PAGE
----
Researchers from Japan's Kyushu University developed new OLED devices made by integrating OLED emitters with thick layers of hybrid perovskite materials. The researchers say that such a device structure to enable lower-cost production and better viewing angles in OLED displays.

A test organic light-emitting diode (OLED) incorporating thick layers of hybrid perovskite emits green light image

OLED devices usually use a very thin layer of organic materials, as these are poor conductors, which makes production more difficult and also leads to cavity effects which distorts the emission color. The thick perovskite-OLED hybrid layer (which is around 2,000 nm thick) are more easily processed compared to thin film layers while still being highly conductive.

This could be a breakthrough in OLED device structure, as this is the first time that an OLED device is realized that is not made from a thin film of emitting material.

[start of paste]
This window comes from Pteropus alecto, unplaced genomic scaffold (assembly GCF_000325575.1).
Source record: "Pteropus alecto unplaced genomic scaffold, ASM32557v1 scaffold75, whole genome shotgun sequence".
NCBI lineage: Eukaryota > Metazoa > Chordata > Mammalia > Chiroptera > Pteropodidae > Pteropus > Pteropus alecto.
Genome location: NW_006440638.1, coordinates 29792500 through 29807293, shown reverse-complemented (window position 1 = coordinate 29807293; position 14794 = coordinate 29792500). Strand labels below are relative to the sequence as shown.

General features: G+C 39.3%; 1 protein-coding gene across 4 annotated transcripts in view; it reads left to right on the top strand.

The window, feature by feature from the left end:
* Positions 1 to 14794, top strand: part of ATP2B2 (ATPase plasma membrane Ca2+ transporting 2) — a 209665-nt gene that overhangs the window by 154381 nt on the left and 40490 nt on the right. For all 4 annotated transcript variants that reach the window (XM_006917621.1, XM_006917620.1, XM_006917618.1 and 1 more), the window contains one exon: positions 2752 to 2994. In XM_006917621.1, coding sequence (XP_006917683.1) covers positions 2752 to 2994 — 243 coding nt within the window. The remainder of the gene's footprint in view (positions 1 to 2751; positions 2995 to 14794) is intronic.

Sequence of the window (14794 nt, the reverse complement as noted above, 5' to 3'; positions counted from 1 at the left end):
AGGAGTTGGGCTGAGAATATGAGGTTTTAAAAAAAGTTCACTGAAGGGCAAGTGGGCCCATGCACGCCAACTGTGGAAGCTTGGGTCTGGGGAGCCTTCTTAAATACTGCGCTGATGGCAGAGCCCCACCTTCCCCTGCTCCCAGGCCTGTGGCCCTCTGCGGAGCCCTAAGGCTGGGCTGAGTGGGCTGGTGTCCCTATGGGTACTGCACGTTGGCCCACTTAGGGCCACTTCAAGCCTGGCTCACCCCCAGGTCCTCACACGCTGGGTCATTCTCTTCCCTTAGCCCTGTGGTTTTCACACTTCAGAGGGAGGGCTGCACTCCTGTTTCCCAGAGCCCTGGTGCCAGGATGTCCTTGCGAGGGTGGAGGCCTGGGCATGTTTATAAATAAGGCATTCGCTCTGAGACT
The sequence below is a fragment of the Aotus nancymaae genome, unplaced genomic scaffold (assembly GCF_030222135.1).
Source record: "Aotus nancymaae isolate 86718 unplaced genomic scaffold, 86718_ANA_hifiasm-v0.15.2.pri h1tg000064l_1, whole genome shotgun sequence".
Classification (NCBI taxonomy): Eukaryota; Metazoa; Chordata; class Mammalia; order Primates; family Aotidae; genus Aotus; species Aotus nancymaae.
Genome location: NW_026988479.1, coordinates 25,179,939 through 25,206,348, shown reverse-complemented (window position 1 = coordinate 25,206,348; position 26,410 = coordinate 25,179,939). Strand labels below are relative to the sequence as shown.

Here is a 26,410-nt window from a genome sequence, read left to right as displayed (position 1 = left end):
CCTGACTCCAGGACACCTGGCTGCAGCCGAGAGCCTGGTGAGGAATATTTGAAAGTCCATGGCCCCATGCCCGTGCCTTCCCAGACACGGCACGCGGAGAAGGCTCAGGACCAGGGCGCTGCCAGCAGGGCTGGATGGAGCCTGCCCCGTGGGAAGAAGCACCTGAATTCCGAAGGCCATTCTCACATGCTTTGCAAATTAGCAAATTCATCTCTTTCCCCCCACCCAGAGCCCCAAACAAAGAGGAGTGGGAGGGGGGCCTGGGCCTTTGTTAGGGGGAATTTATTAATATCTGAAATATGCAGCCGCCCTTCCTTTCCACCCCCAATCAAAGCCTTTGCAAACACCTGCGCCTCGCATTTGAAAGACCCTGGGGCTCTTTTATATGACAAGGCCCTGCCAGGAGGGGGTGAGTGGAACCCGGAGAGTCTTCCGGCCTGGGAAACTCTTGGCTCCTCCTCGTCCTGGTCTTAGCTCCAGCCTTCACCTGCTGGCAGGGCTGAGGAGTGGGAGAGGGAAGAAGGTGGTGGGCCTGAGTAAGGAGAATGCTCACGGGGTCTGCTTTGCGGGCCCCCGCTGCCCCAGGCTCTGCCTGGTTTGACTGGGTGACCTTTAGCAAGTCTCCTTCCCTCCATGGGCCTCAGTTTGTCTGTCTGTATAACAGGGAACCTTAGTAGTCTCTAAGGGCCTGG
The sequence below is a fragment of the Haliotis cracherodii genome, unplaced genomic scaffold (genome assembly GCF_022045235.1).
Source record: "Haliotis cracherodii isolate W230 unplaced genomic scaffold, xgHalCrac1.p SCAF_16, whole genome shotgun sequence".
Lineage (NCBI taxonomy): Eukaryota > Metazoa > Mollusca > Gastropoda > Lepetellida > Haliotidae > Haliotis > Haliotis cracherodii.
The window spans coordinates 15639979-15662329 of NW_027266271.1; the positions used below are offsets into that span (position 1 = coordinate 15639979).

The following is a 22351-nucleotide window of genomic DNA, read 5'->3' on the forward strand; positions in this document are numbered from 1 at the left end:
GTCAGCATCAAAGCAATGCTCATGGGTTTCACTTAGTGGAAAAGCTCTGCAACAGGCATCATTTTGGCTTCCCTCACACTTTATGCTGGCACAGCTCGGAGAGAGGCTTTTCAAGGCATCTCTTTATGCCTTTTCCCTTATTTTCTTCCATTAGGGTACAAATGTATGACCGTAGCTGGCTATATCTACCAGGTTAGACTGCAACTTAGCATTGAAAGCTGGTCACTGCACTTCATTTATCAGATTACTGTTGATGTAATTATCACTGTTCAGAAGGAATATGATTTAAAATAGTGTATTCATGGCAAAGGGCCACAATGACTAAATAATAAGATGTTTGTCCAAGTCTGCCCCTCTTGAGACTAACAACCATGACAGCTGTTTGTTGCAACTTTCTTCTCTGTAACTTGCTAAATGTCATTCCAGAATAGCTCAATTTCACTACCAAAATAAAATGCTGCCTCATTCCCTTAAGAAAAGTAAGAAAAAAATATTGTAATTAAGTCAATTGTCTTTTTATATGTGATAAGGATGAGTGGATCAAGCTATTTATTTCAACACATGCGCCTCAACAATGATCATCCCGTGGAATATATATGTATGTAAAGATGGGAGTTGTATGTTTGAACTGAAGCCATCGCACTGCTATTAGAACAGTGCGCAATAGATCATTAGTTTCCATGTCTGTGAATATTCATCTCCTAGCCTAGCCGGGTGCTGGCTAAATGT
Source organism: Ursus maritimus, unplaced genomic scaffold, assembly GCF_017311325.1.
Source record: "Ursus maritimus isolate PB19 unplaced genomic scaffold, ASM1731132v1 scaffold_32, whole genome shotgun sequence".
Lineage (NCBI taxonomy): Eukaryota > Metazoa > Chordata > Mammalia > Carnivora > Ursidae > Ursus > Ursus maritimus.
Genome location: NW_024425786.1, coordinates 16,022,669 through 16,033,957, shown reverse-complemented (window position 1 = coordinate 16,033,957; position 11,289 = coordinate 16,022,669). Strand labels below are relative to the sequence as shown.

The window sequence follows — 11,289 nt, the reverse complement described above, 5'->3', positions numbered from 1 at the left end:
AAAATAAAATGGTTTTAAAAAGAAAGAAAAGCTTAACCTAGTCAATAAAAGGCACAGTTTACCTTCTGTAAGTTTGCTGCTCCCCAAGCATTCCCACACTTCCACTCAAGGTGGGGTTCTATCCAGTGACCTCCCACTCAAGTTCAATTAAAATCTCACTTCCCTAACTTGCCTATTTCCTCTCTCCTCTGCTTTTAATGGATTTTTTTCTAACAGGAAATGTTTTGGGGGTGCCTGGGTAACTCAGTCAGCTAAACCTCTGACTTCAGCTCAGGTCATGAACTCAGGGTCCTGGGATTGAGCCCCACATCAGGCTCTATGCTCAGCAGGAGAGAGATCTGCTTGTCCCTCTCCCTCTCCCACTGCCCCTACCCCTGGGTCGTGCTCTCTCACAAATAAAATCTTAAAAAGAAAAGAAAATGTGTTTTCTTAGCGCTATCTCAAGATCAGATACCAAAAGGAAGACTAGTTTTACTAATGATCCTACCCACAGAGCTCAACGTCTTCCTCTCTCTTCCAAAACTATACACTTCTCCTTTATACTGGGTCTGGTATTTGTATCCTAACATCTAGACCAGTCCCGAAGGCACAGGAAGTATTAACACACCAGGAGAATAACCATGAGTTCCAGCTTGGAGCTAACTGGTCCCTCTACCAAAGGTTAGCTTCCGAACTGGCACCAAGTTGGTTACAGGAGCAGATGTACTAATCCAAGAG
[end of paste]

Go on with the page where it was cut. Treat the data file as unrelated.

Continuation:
Perovskites are being used to develop emitting LED devices, but these still suffer from low lifetime. In this research, the perovksites were simply used for transmitting electricity - which did not effect the liftime of the OLED materials. Perovskites are also seen as a promising materials for quantum dots for the display industry. To learn more about perovskite materials, check out our Perovskite Handbook.

Cambridge Isotope Laboratories - Deutreated Reagents and High-Purity Gases for OLEDsCambridge Isotope Laboratories - Deutreated Reagents and High-Purity Gases for OLEDs